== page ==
19 April 2013

Cased-based learning and Cognitive flex

Case-based learning /case-based reasoning (CBR) and the cognitive flex model were similar in that they require the use of cases to create heuristics, which can be used/applied/adapted to future situations. Case-based learning may involve one or a few cases to present a solution to a problem, while CBR and cog flex use multiple cases or full databases of cases to help create a base knowledge and deep heuristic to be applied/adapted to future situations. CBR seems a little more directed (fewer cases, the point of them seems to be a little more obvious), while the cog flex is very vague and messy to start, but once you start saturating yourself with the material, the patterns start to emerge in a larger way.

My initial reactions are mainly two things:

1) The time it would take to create these systems with quality cases that help students focus in on the skills and content knowledge that you want them to learn would be, or could be, immense. The time that it would take to create a whole database of information that was easily accessible and easy to use would probably be four or five times the amount of time it would take students to use the database for a lesson. This is probably not feasible for a single person and would be difficult to implement at the k-12 level.

2) Student self-direction could potentially be a huge issue. These kinds of learning model assume that students already have some kind of analysis skills that will allow them to study the cases and have some meaningful takeaway. CBR and cog flex assume that they will be able to analyze inconsistent patterns over large amounts of material. As someone who is at the graduate level, it was fine for me to go through and complete the task. I also found myself picking out patterns that had nothing to do with the topic. I teach mostly fifteen year olds that have barely been able to choose their own topics to research in class, let alone direct themselves through a bunch of case studies, cross-reference works and pick out relevant patterns to answer open ended questions across 30+ letters. I think this could be good for higher level students with some sense of self-direction, but could be difficult to implement.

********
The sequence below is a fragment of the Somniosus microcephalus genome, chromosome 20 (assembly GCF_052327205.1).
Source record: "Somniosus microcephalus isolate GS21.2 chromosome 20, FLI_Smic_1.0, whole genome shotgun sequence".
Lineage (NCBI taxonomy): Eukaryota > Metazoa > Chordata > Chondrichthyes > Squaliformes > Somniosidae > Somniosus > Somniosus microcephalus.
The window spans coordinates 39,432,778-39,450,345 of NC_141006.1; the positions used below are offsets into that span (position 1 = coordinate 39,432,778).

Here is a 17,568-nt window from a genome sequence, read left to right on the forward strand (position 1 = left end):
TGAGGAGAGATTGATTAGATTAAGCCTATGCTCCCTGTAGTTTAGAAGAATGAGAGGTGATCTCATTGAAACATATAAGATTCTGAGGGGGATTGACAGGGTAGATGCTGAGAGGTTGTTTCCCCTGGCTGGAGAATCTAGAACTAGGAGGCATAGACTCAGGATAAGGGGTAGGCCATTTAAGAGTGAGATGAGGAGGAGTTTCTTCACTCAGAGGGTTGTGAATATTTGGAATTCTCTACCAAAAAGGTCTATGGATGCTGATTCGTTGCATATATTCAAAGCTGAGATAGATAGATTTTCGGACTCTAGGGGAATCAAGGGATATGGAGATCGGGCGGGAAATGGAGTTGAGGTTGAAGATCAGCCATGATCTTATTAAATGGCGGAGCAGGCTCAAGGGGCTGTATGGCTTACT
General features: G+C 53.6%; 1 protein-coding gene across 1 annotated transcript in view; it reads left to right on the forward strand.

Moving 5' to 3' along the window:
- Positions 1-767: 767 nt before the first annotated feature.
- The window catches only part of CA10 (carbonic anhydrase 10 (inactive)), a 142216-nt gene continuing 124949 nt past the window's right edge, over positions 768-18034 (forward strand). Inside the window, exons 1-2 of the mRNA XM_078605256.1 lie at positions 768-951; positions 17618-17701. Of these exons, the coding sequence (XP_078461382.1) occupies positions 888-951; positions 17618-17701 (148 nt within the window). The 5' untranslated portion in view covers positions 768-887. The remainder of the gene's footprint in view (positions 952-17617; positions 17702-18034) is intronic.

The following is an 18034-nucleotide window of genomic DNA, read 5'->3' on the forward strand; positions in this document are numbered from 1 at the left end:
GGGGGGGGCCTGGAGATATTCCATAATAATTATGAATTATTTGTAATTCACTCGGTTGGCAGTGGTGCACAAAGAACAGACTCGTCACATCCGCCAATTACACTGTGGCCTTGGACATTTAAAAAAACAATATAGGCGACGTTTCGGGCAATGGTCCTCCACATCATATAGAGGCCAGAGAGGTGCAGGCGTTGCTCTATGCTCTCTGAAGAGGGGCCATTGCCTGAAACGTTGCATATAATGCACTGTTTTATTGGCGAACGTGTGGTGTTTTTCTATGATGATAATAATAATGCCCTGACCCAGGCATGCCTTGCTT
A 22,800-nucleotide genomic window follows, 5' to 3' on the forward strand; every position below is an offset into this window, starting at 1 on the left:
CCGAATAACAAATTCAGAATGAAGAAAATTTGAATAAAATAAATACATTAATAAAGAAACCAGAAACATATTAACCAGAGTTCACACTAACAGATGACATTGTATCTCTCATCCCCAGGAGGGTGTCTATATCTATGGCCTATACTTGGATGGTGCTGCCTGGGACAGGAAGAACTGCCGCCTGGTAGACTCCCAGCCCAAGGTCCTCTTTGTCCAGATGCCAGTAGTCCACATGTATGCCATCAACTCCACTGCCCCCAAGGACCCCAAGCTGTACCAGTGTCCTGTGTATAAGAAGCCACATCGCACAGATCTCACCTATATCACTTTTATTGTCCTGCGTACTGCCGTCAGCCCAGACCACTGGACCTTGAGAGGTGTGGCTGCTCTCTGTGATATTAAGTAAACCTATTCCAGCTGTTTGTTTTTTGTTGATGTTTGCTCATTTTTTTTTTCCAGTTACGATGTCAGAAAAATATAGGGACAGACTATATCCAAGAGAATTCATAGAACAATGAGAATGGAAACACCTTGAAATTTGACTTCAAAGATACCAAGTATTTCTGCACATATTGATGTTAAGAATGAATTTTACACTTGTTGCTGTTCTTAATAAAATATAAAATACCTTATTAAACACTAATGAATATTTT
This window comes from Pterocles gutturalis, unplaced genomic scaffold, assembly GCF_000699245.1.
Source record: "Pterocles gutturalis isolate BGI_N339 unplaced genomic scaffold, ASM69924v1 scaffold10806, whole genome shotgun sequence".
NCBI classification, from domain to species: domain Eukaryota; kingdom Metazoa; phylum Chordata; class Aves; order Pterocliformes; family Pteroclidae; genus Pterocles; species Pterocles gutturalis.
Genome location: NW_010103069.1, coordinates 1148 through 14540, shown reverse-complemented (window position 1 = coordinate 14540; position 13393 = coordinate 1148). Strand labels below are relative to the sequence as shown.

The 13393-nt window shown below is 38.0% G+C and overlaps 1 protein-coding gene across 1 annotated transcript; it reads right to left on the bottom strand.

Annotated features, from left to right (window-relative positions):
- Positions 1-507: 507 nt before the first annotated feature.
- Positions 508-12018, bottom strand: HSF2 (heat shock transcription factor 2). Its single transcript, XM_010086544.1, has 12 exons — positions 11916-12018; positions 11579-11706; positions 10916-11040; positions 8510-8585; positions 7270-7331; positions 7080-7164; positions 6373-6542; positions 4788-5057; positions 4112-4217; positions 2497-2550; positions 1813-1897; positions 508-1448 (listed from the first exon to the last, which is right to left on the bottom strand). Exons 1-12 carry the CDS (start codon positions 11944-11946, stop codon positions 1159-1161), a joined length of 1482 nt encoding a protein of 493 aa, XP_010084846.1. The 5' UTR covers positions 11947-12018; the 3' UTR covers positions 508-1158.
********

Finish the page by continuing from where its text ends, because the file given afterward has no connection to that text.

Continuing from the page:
I would consider using these models in my classroom if I had a capable Honors, AP or IB class (in which document-based questions are required anyway), but I think it would be difficult. I would have to use a lesson plan that is already created. I might consider using the Plantation Letters in an Honors level class, at least as a Learning Object, but possibly in the cog flex method it was originally intended for.

I would consider using some of the following sources for creating databases of material:

North Carolina Photographic Archive: http://www.lib.unc.edu/ncc/photos.html
UNC Digital Collections (UNC Wilson Library used to be the state archives): http://www.lib.unc.edu/digitalprojects.html
Newspaper archives (there are ads on this one, but the material looked good): http://www.freenewspaperarchives.us/

I would also consider using Wridea in a CBR or Cog Flex model. It allows students to type in their ideas or notes and see them all together. The part I think would be most helpful is you can create "idea rain" which drops the ideas in random orders onto the screen so that you can see all of the ideas together in random patterns. This could be used as a randomizer for the cross-referencing mechanism found in the cog flex model. 

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